What do you want to accomplish?

Published: Tuesday, November 17, 2015

How many times have you heard the statement, “I don’t know where to begin?”

I often ask the same question to myself.   When I hear or state that question, I am now responding with “What are you trying to accomplish?” If we don’t know what the end goal is, most times it is pointless to start. Usually when asked this question, almost immediately we can come up with an answer. The answer usually is solve problem x. At this point, we should then be able to determine our next action.

A magnificent structure in St. Petersburg, Russia. What to accomplish was decided. I wonder how long it took to get the first column done. After that I am sure everything else was easy.

I don’t know what I am trying to accomplish, but I know there is a problem

In those situations where we don’t have an answer, we should only have one starting action. Figure out what success would look like is your first starting action. Here are some ways to accomplish this first starting action:

  1. Create a timed brainstorming session. I have found that 3 minutes is usually enough. List whatever comes to mind about the issue or problem.
  2. Create a list of pros and cons about the problem. I usually find that by identifying the opposite viewpoints get me to a starting place.
  3. Research - Has this problem already been solved? Don’t reinvent the wheel.

I now know what to accomplish, but the problem is so big

The list of clichés can go forever when it comes to figuring out how to take on an enormous problem.   I have found success by utilizing the following methods to get started:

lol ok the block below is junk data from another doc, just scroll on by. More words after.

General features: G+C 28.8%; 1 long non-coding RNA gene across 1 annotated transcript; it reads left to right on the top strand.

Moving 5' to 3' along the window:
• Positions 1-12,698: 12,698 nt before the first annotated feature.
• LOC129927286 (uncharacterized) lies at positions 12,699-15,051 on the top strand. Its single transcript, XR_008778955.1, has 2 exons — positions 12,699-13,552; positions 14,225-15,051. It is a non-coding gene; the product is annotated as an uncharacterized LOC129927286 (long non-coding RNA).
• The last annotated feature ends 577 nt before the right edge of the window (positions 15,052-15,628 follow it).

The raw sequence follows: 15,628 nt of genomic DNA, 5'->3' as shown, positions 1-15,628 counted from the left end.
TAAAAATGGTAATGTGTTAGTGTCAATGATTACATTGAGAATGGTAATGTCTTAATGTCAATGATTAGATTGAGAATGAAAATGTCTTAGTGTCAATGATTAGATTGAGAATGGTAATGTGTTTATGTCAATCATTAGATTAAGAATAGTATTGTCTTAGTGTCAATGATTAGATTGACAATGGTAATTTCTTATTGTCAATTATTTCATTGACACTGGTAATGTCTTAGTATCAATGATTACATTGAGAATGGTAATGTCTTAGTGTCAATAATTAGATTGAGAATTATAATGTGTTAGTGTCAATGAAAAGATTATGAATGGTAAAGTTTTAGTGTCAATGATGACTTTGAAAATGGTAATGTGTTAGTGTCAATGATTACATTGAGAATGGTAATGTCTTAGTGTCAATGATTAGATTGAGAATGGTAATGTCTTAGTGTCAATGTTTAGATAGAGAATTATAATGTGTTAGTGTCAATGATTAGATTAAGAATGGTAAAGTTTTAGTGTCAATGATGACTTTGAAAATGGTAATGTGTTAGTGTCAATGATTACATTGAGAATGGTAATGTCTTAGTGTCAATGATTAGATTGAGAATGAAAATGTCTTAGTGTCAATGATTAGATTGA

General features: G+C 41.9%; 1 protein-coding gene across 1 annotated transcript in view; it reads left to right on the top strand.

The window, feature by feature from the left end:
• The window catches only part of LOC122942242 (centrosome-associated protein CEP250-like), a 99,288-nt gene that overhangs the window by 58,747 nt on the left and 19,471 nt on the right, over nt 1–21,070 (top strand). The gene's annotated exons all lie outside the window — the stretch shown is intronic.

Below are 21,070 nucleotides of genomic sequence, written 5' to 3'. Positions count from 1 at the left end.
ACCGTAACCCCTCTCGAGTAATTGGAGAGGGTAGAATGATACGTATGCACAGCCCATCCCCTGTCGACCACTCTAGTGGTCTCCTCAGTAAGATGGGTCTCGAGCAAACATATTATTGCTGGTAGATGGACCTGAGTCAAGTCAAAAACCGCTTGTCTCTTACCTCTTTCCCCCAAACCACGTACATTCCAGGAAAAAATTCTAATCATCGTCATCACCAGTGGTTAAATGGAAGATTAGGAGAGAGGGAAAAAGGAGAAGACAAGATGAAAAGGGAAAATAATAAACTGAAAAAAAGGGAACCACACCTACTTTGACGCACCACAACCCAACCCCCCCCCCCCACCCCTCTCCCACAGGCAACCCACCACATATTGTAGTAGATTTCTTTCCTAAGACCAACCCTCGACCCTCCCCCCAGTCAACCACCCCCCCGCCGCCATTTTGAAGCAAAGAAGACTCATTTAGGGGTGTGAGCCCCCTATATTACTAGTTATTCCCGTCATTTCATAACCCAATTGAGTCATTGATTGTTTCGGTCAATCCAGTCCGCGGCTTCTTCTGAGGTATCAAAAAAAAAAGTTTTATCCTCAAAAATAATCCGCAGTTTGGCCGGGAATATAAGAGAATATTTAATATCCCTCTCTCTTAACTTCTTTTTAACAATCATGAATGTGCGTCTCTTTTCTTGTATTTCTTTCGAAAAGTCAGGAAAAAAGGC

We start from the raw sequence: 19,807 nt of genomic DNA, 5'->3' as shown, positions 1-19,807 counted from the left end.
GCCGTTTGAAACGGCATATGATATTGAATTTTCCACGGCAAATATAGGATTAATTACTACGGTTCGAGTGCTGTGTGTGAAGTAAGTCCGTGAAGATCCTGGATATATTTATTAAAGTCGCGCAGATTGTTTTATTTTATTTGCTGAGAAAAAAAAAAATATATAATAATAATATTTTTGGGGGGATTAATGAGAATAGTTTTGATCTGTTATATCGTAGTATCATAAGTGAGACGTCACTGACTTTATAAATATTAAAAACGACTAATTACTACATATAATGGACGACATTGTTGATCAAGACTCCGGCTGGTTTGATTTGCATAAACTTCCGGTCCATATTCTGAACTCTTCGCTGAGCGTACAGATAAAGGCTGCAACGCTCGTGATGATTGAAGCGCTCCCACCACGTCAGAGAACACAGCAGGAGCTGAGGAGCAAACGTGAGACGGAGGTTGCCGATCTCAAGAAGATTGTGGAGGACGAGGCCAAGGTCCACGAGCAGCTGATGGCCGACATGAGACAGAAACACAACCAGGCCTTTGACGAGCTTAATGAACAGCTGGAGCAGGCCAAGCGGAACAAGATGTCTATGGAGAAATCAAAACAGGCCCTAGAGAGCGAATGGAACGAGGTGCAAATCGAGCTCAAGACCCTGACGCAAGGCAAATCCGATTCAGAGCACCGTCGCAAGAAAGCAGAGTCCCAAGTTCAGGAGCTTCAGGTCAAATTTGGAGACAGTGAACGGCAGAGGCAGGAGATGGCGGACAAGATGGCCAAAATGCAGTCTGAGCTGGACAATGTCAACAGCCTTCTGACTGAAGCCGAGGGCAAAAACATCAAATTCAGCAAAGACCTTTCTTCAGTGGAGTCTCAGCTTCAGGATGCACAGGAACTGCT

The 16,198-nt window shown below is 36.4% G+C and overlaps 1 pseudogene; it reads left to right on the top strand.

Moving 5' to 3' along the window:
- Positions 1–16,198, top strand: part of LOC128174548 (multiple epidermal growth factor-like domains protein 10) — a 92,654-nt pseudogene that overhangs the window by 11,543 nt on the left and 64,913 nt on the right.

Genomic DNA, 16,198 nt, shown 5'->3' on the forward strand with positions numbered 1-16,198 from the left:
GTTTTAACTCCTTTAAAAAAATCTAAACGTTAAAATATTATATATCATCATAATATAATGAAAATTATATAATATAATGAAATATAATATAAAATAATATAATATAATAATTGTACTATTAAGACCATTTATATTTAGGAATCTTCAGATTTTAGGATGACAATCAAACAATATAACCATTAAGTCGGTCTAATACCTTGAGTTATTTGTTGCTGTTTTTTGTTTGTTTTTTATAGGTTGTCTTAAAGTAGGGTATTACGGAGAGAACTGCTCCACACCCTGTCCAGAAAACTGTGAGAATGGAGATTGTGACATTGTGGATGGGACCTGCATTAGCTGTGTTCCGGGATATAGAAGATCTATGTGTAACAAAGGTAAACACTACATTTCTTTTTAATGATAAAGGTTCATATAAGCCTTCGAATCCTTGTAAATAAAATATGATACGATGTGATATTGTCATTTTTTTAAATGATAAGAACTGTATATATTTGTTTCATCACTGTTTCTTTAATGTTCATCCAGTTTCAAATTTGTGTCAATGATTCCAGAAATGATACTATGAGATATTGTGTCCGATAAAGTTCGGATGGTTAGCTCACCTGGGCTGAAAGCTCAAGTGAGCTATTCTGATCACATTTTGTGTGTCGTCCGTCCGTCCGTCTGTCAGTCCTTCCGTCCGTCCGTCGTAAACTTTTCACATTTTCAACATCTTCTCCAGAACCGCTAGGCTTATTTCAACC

1. Don’t procrastinate - Create a forcing function to make progress. This will lead to building momentum. You can’t move forward if you are at a standstill.
  2. Find the highest value, lowest effort win - When you find this win, it will show to yourself and others that the problem can be chipped away at. Some people talk about this as getting the low hanging fruit. Success in small things, makes for increased success in bigger items.
  3. Think more, do less. It may seem counterintuitive, but more often than not when you thoroughly think through a problem, new and innovative answers and solutions evolve.
  4. Prototype a direction - Don’t be afraid to throw your work away if it doesn’t pan out. Prototyping helps you understand what you are trying to solve better. In software development we sometimes call this action a spike.

The great thing about knowing what you want to accomplish is that no matter what starting action that you take as long as it is focused on getting to the end, it will be a step forward. Are you working on challenges or problems without knowing what accomplishment looks like?